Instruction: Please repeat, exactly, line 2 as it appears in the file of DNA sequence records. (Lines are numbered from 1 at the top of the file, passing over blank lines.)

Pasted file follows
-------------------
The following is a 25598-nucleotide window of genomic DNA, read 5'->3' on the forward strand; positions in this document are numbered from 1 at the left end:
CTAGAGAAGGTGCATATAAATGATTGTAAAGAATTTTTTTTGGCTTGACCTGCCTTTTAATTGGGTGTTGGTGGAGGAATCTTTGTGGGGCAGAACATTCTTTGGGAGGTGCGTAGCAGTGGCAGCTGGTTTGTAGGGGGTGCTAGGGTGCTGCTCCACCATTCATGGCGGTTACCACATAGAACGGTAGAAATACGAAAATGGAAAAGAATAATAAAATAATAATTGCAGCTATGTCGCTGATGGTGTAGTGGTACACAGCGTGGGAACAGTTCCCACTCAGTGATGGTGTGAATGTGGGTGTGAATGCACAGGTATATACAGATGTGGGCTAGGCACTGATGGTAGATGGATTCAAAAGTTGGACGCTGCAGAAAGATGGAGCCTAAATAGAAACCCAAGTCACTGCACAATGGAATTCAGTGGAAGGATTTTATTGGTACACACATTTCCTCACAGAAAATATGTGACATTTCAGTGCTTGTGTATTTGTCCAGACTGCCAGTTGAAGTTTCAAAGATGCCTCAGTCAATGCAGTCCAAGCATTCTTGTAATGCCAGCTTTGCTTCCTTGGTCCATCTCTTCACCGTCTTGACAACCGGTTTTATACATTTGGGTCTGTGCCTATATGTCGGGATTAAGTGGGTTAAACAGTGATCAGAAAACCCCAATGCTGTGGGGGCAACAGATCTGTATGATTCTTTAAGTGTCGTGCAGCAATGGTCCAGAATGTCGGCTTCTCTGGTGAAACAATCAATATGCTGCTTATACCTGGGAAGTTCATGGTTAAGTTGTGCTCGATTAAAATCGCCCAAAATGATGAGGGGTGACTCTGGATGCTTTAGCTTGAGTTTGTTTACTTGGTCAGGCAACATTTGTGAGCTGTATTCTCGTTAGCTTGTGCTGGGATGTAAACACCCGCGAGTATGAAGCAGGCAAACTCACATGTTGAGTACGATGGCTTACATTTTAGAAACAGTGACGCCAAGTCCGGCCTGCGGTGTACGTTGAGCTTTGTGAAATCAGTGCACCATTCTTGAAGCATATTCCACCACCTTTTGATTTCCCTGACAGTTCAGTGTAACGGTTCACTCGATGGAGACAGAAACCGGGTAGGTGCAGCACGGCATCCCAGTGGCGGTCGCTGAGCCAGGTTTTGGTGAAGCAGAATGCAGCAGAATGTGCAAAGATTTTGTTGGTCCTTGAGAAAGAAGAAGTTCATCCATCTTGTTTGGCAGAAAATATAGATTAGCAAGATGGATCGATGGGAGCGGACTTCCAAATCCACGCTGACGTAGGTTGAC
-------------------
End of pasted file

CTAGAGAAGGTGCATATAAATGATTGTAAAGAATTTTTTTTGGCTTGACCTGCCTTTTAATTGGGTGTTGGTGGAGGAATCTTTGTGGGGCAGAACATTCTTTGGGAGGTGCGTAGCAGTGGCAGCTGGTTTGTAGGGGGTGCTAGGGTGCTGCTCCACCATTCATGGCGGTTACCACATAGAACGGTAGAAATACGAAAATGGAAAAGAATAATAAAATAATAATTGCAGCTATGTCGCTGATGGTGTAGTGGTACACAGCGTGGGAACAGTTCCCACTCAGTGATGGTGTGAATGTGGGTGTGAATGCACAGGTATATACAGATGTGGGCTAGGCACTGATGGTAGATGGATTCAAAAGTTGGACGCTGCAGAAAGATGGAGCCTAAATAGAAACCCAAGTCACTGCACAATGGAATTCAGTGGAAGGATTTTATTGGTACACACATTTCCTCACAGAAAATATGTGACATTTCAGTGCTTGTGTATTTGTCCAGACTGCCAGTTGAAGTTTCAAAGATGCCTCAGTCAATGCAGTCCAAGCATTCTTGTAATGCCAGCTTTGCTTCCTTGGTCCATCTCTTCACCGTCTTGACAACCGGTTTTATACATTTGGGTCTGTGCCTATATGTCGGGATTAAGTGGGTTAAACAGTGATCAGAAAACCCCAATGCTGTGGGGGCAACAGATCTGTATGATTCTTTAAGTGTCGTGCAGCAATGGTCCAGAATGTCGGCTTCTCTGGTGAAACAATCAATATGCTGCTTATACCTGGGAAGTTCATGGTTAAGTTGTGCTCGATTAAAATCGCCCAAAATGATGAGGGGTGACTCTGGATGCTTTAGCTTGAGTTTGTTTACTTGGTCAGGCAACATTTGTGAGCTGTATTCTCGTTAGCTTGTGCTGGGATGTAAACACCCGCGAGTATGAAGCAGGCAAACTCACATGTTGAGTACGATGGCTTACATTTTAGAAACAGTGACGCCAAGTCCGGCCTGCGGTGTACGTTGAGCTTTGTGAAATCAGTGCACCATTCTTGAAGCATATTCCACCACCTTTTGATTTCCCTGACAGTTCAGTGTAACGGTTCACTCGATGGAGACAGAAACCGGGTAGGTGCAGCACGGCATCCCAGTGGCGGTCGCTGAGCCAGGTTTTGGTGAAGCAGAATGCAGCAGAATGTGCAAAGATTTTGTTGGTCCTTGAGAAAGAAGAAGTTCATCCATCTTGTTTGGCAGAAAATATAGATTAGCAAGATGGATCGATGGGAGCGGACTTCCAAATCCACGCTGACGTAGGTTGAC